Writing attention grabbing email subject lines doesn’t necessarily mean just putting random words together that wouldn’t normally put together.
In fact, some of the most effective email subject lines are ones that we all have seen hundreds of times before, just not as an email subject line.
A prime example of this are email subject lines based on popular phrases.
These popular phrases are usually going to be culturally based phrases, but they can also come from movies and other sources.
It’s because they are popular and understood that they work so well.
When was the last time you’ve seen any marketer or company use a well-known phrase like the ones below? Almost never.
That’s what makes them stand out.
Best of all, coming up with them isn’t difficult.
First off, you probably know a bunch off the top of your head right now. And even if you don’t, you’ll probably hear a bunch just going about your day just like you normally do.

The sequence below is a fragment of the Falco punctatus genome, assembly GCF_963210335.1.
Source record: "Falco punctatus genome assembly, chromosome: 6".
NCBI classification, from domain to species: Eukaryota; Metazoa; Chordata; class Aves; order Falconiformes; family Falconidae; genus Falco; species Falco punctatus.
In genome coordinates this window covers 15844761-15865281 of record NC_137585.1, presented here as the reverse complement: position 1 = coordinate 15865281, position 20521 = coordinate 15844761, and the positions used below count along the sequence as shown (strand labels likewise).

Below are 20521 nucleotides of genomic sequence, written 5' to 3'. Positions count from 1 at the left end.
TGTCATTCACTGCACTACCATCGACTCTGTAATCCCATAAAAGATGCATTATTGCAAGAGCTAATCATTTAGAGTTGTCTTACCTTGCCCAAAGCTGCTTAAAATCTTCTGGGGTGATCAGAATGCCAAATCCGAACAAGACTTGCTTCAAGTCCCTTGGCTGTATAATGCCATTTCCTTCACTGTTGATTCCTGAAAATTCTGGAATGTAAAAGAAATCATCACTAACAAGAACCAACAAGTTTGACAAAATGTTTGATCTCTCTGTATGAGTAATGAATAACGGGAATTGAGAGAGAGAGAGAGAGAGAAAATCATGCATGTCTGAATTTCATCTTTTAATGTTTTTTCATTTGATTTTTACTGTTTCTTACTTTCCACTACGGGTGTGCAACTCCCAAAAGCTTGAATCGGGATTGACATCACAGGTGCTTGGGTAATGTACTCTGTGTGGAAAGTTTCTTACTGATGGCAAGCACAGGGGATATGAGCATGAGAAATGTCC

Second, you they are easy to find on Google. That means hundreds of possible email subject lines you can actually use.
From there, it’s as simple as inputting your keywords and you’re off to the races.
You Wouldn’t Know [Topic], If It Hit You In The Face
EX: You wouldn’t know these chest exercises if it hit you in the face
Take The [Topic] World By Storm
EX: Take the dog training world by storm
You Can’t Handle The [Topic] Truth
EX: You can’t handle the persuasion truth
Chow Down On This [Topic] Email
EX: Chow down on this sales email
Forgive Your [Topic] Enemies
EX: Forgive your stock market enemies
[Negative Result] Makes The Heart Grow Fonder
EX: Low conversion rates makes the heart grow fonder
[Topic] Tip As Fine As Frog’s Hair
EX: Copywriting tip as fine as frog’s hair
[Topic] Tip Discovered Between A Rock And A Hard Place
EX: Stock market tip discovered between a rock and a hard place
Let’s Keep This [Topic] Tip Off The Record
EX: Let’s keep this youtube tip off the record
It’s Not Over Until The [Topic] Lady Sings
EX: It’s not over until the fitness lady sings
[Topic] In A Nutshell
EX: Snapchat in a nutshell
The Holy Grail Of [Topic]
EX: The holy grail of copywriting
Categories To Fill In: